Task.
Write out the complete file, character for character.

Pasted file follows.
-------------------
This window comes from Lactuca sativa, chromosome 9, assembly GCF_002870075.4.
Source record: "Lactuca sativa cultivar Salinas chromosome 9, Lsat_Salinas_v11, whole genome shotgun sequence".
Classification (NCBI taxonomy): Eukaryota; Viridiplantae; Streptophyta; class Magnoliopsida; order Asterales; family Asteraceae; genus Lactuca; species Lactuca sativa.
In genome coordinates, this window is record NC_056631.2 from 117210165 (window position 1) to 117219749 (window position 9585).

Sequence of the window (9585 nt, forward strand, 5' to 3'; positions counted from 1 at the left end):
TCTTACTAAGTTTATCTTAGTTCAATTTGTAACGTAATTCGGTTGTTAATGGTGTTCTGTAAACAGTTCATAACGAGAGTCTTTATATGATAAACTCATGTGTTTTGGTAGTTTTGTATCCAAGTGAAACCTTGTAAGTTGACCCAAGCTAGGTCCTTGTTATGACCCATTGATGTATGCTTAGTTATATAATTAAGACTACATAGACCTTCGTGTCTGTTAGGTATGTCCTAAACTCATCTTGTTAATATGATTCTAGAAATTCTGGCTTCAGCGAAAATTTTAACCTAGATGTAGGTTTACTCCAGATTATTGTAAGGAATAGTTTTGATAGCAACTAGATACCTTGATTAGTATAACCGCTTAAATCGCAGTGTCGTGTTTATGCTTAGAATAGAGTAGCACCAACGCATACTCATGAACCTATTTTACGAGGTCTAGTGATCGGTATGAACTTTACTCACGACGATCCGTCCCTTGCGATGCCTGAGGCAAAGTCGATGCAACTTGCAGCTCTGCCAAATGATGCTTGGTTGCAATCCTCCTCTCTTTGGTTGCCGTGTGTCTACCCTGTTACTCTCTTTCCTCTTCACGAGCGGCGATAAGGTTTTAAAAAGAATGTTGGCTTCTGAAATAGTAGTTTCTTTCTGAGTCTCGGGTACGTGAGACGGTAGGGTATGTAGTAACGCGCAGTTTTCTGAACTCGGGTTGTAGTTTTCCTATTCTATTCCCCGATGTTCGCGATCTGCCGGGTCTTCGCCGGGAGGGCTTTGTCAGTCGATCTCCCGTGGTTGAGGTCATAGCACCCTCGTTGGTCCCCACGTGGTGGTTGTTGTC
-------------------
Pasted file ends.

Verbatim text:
This window comes from Lactuca sativa, chromosome 9, assembly GCF_002870075.4.
Source record: "Lactuca sativa cultivar Salinas chromosome 9, Lsat_Salinas_v11, whole genome shotgun sequence".
Classification (NCBI taxonomy): Eukaryota; Viridiplantae; Streptophyta; class Magnoliopsida; order Asterales; family Asteraceae; genus Lactuca; species Lactuca sativa.
In genome coordinates, this window is record NC_056631.2 from 117210165 (window position 1) to 117219749 (window position 9585).

Sequence of the window (9585 nt, forward strand, 5' to 3'; positions counted from 1 at the left end):
TCTTACTAAGTTTATCTTAGTTCAATTTGTAACGTAATTCGGTTGTTAATGGTGTTCTGTAAACAGTTCATAACGAGAGTCTTTATATGATAAACTCATGTGTTTTGGTAGTTTTGTATCCAAGTGAAACCTTGTAAGTTGACCCAAGCTAGGTCCTTGTTATGACCCATTGATGTATGCTTAGTTATATAATTAAGACTACATAGACCTTCGTGTCTGTTAGGTATGTCCTAAACTCATCTTGTTAATATGATTCTAGAAATTCTGGCTTCAGCGAAAATTTTAACCTAGATGTAGGTTTACTCCAGATTATTGTAAGGAATAGTTTTGATAGCAACTAGATACCTTGATTAGTATAACCGCTTAAATCGCAGTGTCGTGTTTATGCTTAGAATAGAGTAGCACCAACGCATACTCATGAACCTATTTTACGAGGTCTAGTGATCGGTATGAACTTTACTCACGACGATCCGTCCCTTGCGATGCCTGAGGCAAAGTCGATGCAACTTGCAGCTCTGCCAAATGATGCTTGGTTGCAATCCTCCTCTCTTTGGTTGCCGTGTGTCTACCCTGTTACTCTCTTTCCTCTTCACGAGCGGCGATAAGGTTTTAAAAAGAATGTTGGCTTCTGAAATAGTAGTTTCTTTCTGAGTCTCGGGTACGTGAGACGGTAGGGTATGTAGTAACGCGCAGTTTTCTGAACTCGGGTTGTAGTTTTCCTATTCTATTCCCCGATGTTCGCGATCTGCCGGGTCTTCGCCGGGAGGGCTTTGTCAGTCGATCTCCCGTGGTTGAGGTCATAGCACCCTCGTTGGTCCCCACGTGGTGGTTGTTGTC